Children lie, cheat, and pick their noses just like adults (yes, as disgusting as it is, some adults do pick their noses)—and their feelings are just as deep. They don’t need more protagonists who shrug off their flaws as if they’re no big deal. Children need characters who wrestle with their feelings to prepare them to fight the weaknesses they’ll face tomorrow as adults.
Making Your Protagonist’s Flaws Memorable for Adults & Kids Alike
You’ve supplied your protagonist with meaningful faults. Is that enough? Maybe for an adult novel, but children like weaknesses that are displayed vividly (it helps them remember the lesson better that way too). So here are a few tips to make your protagonist’s vices unforgettable:
Make it relatable. When I advise making your protagonist’s flaws relatable, I don’t mean they must only struggle with typical, everyday scenarios. If that were the case, only a handful of rotten people could empathize with the problems of a rat. However, almost anyone can sympathize with being an outcast. Likewise, many of the themes in Pixar films are something most people can readily identify with. Everyone knows how it feels to grieve the loss of a loved one as in Up. Everyone knows what it’s like to feel replaced as in Toy Story. And almost everyone knows the aggravation of not being able to find their super suit.
The reason Pixar movies are so massively popular is because they pick ideas that are universal and aren’t restricted to any certain age group, gender, or ethnicity. We should do the same with our protagonist’s struggles. Ask yourself how you can make your protagonist’s faults relatable to everyone. Would you be able to relate to it as a child? How about now as an adult?
Make it funny. Let’s face it, the best character weaknesses are the ones that we can relate to and laugh at. I guess it’s kinda like giggling at yourself for running into the door. Now, the flaw itself isn’t (and shouldn’t be) funny. Because no matter how you slice it or dice it, selfishness, jealousy, fear, etc. are never a laughing matter. But the way a character acts because of their imperfections is a different matter. For example, no one would laugh because Marlin was so fearful for his son’s life. However, the way he had Nemo brush the anemone a gazillion times and follow other unnecessary “precautions” did indeed turn up anyone’s lips.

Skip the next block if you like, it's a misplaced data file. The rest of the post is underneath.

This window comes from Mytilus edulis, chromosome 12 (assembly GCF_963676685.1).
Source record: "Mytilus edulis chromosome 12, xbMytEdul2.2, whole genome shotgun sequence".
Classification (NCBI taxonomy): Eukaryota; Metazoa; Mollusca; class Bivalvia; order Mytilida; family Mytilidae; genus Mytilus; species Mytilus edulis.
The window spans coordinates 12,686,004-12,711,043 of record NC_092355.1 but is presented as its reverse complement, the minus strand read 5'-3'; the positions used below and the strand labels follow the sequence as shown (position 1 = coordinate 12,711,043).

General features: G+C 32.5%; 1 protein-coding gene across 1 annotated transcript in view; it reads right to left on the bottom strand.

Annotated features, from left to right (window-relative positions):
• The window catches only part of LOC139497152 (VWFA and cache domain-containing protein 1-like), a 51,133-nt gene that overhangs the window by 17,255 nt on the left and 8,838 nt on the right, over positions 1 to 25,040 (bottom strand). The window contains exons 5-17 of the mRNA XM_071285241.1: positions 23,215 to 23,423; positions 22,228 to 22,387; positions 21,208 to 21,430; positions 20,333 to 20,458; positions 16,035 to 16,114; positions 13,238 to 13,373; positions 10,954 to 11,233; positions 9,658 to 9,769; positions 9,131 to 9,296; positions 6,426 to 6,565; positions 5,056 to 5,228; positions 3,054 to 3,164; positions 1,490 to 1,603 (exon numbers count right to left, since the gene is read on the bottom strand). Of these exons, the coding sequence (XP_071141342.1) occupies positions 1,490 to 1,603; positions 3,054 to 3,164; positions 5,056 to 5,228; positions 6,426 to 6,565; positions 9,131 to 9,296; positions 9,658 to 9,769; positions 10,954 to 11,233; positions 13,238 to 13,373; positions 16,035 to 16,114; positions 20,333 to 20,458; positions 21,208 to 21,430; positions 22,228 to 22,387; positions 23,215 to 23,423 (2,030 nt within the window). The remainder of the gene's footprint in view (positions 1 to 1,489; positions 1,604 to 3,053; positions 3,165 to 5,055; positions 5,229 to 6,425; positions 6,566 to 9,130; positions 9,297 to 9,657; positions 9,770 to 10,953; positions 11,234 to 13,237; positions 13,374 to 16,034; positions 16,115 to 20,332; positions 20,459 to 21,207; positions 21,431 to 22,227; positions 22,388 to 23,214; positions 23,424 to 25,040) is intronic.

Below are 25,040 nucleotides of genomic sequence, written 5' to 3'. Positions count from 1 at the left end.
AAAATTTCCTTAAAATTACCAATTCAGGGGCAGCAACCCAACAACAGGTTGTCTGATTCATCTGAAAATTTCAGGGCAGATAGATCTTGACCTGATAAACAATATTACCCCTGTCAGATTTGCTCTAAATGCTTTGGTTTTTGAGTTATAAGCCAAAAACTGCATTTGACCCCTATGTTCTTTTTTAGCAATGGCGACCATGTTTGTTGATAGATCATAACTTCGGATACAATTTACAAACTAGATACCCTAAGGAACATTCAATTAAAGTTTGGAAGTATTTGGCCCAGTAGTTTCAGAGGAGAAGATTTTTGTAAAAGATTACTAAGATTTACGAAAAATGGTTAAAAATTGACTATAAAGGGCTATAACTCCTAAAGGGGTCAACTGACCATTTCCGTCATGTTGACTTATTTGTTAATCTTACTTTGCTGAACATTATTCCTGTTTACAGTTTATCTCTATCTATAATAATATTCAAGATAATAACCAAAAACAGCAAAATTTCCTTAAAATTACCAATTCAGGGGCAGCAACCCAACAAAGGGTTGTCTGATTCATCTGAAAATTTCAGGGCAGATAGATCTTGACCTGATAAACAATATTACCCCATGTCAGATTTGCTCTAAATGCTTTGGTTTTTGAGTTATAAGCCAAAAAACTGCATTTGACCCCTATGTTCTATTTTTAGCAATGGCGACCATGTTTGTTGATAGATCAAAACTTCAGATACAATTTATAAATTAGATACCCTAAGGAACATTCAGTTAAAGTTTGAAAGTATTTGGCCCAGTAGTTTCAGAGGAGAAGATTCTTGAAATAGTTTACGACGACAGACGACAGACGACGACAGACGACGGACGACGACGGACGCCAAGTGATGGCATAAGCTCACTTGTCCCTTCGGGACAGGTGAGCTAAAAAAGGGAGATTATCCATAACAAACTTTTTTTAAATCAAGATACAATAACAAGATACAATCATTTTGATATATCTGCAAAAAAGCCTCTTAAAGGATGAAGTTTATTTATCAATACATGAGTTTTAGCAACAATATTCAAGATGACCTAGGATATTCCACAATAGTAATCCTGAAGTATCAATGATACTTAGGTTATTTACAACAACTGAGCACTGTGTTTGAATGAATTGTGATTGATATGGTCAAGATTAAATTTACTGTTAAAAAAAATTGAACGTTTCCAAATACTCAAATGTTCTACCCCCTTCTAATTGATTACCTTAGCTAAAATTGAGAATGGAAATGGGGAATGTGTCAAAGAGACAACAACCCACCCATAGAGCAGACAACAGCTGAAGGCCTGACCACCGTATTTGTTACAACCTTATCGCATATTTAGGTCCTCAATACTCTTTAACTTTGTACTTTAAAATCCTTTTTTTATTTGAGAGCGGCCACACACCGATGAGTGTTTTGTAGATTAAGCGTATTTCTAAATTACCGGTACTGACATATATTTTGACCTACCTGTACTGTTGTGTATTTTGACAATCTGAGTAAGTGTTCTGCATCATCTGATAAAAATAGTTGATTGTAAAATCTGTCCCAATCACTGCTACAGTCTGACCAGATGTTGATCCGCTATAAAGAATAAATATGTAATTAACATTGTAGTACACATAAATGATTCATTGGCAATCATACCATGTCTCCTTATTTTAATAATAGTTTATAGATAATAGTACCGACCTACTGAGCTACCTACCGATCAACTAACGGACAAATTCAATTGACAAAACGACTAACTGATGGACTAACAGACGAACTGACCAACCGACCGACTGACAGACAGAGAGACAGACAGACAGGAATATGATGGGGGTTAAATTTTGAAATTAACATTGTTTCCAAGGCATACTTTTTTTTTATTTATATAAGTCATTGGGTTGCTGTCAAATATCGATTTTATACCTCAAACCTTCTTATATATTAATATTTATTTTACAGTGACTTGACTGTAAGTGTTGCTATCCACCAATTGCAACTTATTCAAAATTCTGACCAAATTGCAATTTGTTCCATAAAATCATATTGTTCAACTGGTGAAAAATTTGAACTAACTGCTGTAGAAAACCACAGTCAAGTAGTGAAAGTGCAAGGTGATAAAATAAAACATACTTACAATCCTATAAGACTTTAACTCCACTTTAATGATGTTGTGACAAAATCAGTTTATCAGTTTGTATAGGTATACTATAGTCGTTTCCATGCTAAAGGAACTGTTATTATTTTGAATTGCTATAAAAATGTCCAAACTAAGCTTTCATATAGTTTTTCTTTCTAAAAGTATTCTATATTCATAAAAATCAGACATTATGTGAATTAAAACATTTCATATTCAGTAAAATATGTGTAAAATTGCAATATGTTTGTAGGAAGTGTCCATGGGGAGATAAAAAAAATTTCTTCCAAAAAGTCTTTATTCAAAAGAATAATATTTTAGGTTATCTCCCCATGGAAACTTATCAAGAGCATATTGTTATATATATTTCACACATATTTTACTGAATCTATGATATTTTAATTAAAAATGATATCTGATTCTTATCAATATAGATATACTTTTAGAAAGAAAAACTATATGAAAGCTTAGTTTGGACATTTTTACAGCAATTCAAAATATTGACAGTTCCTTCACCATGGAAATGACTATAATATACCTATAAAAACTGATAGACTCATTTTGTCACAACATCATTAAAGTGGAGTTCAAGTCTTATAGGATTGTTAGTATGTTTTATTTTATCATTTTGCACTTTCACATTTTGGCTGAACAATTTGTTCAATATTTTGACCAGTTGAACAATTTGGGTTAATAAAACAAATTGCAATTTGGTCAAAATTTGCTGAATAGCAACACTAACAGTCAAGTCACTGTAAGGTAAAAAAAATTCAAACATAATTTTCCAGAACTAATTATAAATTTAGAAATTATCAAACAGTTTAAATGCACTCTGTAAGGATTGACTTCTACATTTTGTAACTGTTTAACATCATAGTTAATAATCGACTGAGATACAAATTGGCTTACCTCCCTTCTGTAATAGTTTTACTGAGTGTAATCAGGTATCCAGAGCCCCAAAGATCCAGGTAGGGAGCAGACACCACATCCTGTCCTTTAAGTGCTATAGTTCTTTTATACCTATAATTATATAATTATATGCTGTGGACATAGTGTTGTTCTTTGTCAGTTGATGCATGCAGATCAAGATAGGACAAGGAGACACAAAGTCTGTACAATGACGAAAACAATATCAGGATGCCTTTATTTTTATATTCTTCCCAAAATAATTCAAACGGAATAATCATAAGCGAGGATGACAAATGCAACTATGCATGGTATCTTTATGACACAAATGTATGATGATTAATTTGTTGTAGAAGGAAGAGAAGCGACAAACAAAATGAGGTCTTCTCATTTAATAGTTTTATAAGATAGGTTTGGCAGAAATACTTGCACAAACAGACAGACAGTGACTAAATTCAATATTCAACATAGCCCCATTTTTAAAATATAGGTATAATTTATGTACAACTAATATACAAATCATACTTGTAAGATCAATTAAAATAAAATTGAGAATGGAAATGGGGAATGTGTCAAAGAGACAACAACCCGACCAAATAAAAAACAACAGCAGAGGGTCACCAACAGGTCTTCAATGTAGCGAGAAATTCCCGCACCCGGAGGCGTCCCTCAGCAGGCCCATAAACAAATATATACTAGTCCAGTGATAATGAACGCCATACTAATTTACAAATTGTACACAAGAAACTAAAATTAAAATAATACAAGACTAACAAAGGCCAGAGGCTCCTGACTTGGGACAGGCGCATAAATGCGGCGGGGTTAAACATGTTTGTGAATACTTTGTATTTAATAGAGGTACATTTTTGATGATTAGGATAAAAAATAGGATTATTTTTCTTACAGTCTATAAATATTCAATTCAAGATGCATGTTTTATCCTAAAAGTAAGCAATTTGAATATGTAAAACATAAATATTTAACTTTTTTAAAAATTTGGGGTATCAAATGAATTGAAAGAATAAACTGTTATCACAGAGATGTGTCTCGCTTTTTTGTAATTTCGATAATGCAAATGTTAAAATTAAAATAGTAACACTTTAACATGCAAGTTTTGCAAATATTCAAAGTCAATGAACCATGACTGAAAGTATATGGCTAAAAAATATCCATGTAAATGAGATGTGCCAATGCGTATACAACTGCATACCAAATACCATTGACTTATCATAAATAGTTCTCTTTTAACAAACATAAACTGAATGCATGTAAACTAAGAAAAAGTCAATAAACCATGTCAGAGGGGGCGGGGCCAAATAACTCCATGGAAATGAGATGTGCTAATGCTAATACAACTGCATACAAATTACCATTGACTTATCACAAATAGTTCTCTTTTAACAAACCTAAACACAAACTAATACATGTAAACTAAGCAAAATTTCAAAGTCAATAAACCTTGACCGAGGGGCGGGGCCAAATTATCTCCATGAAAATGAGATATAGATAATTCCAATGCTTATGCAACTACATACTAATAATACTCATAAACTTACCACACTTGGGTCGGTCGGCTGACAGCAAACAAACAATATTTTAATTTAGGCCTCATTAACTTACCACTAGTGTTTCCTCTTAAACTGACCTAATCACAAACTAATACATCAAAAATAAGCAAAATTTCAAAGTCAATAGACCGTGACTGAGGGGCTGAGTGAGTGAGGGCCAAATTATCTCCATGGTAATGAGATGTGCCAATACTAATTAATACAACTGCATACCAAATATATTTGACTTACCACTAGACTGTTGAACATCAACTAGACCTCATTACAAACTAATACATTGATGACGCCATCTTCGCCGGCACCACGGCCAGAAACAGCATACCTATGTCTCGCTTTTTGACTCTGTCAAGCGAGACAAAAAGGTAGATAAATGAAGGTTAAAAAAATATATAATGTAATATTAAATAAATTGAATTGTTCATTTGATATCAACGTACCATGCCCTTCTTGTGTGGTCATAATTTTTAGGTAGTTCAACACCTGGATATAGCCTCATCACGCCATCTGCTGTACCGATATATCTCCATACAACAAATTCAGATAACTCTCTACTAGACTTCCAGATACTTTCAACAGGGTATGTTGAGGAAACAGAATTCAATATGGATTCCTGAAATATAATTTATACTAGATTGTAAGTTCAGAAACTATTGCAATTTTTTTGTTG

Another way to humorize it is by the consequences of the fault. For example, Lightning McQueen’s lust for glory stranded him in no-car’s land with a rusty truck who was determined to annoy him to his wheel’s end. Then, when he was determined to show off his talents, he landed in a patch of razor-sharp cactuses. Go ahead and let your protagonist do what they want, then let them have exactly the opposite of what they want. Maybe Stinky wants to deodorize himself, but he doesn’t have the money for perfume, so he steals it. Later he dumps the whole bottle on himself and nearly faints from the fumes—the perfume smells so bad that he can’t even stand it! This is called “poetic justice.” If you use poetic justice humorously, readers learn to laugh at themselves, realizing how foolish and stupid we humans can be sometimes.
Rub your protagonist’s flaw against other characters’ flaws. You know how your siblings’ faults can rub against each other and create friction, often resulting in even bigger messes. Try creating that same electricity with your characters. Besides being entertaining, this will highlight your protagonist’s flaw and help readers to see it clearly. In Toy Story, Buzz’s delusion of being a real space ranger constantly aggravated Woody. That irritation gave viewers an opportunity to see Woody’s animosity full-force; he was so angry that he couldn’t use the words he was looking for because preschool toys were present.
Your Protagonist’s Got Troubles, Readers Got Them Too
Children can’t assess good writing, so writers are urged to create lame weaknesses for protagonists in children’s books, which promotes organizational skills in teenagers. When they grow up, they’ll have no trouble decluttering their rooms—they’ll simply throw the books away.
But if you’re rebellious and don’t want to follow recommendations, craft characters that readers old and young can empathize with. Even though some protagonists may be a little smarter, bigger, and stronger than yours, none of your readers will ever love them the way they do yours.
I hoped you enjoyed this third post in our Pixar series! Each month Aberdeen and I will break down different concepts into further depth. Please join us next month as we show what Pixar teaches about creating formable children’s villains without making them scary.
Other posts in this series: